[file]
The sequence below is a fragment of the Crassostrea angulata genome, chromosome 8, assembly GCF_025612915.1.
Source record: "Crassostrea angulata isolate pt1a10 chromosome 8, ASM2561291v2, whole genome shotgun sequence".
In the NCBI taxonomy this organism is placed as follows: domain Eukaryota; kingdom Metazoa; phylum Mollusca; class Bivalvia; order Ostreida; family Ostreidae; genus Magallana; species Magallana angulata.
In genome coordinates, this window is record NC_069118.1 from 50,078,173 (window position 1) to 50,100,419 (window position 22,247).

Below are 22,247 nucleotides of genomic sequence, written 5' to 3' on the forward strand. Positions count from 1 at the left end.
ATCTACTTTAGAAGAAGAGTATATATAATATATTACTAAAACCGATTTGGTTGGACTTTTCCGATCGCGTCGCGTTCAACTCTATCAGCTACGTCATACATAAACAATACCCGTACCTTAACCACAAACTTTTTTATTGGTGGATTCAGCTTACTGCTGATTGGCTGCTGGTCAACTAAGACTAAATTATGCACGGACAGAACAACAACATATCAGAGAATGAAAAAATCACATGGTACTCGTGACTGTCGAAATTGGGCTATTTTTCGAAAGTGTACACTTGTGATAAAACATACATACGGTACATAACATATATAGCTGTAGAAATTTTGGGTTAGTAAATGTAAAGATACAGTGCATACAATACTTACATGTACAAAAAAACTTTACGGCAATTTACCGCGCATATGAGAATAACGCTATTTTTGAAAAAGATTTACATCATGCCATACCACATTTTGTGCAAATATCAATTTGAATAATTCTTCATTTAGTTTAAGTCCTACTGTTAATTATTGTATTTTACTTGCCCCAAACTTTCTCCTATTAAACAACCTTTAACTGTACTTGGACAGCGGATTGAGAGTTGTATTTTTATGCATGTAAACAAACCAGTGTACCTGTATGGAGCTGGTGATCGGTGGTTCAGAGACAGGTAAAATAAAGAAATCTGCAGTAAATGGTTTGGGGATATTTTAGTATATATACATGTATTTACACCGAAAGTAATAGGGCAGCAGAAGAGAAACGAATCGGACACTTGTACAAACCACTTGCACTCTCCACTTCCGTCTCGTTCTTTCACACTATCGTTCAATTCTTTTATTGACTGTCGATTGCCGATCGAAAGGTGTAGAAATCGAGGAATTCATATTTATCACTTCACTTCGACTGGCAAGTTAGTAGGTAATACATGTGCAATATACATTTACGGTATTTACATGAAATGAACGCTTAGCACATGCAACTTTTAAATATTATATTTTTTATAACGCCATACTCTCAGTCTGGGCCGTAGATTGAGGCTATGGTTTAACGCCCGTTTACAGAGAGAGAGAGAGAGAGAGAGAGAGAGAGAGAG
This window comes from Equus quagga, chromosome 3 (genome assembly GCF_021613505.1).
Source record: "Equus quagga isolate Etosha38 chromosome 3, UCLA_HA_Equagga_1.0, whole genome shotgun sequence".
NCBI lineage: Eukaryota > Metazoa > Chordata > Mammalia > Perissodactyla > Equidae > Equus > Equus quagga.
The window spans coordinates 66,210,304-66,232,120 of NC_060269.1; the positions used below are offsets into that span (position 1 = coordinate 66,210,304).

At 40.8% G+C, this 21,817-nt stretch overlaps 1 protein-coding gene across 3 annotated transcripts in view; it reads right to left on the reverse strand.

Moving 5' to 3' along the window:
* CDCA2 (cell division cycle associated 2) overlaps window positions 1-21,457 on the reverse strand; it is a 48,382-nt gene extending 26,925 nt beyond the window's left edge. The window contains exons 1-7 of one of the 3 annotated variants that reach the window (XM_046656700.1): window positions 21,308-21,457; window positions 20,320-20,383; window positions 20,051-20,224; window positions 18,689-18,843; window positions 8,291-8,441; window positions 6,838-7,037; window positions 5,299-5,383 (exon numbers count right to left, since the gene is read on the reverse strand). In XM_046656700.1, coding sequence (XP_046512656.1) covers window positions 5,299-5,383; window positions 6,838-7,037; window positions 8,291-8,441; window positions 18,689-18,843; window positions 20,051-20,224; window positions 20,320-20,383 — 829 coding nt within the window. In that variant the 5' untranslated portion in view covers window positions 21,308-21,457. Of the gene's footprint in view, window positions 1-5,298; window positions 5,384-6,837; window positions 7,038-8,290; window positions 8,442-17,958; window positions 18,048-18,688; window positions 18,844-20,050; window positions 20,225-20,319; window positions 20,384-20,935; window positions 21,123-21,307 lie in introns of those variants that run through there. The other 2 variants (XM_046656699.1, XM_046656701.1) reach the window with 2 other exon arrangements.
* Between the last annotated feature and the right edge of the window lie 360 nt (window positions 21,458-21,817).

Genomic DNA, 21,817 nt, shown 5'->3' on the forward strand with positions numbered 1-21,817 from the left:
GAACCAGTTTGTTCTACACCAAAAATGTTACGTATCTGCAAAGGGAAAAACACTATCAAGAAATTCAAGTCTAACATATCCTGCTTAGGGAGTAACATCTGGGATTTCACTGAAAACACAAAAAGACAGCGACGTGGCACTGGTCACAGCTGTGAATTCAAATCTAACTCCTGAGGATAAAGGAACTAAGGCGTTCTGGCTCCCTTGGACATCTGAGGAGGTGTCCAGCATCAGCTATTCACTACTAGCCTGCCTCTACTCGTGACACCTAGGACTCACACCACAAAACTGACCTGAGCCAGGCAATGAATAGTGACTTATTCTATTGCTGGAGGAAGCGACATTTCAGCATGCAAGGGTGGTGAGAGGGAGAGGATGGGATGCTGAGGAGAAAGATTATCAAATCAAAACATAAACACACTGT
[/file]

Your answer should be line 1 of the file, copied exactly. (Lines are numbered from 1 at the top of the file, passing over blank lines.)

The sequence below is a fragment of the Crassostrea angulata genome, chromosome 8, assembly GCF_025612915.1.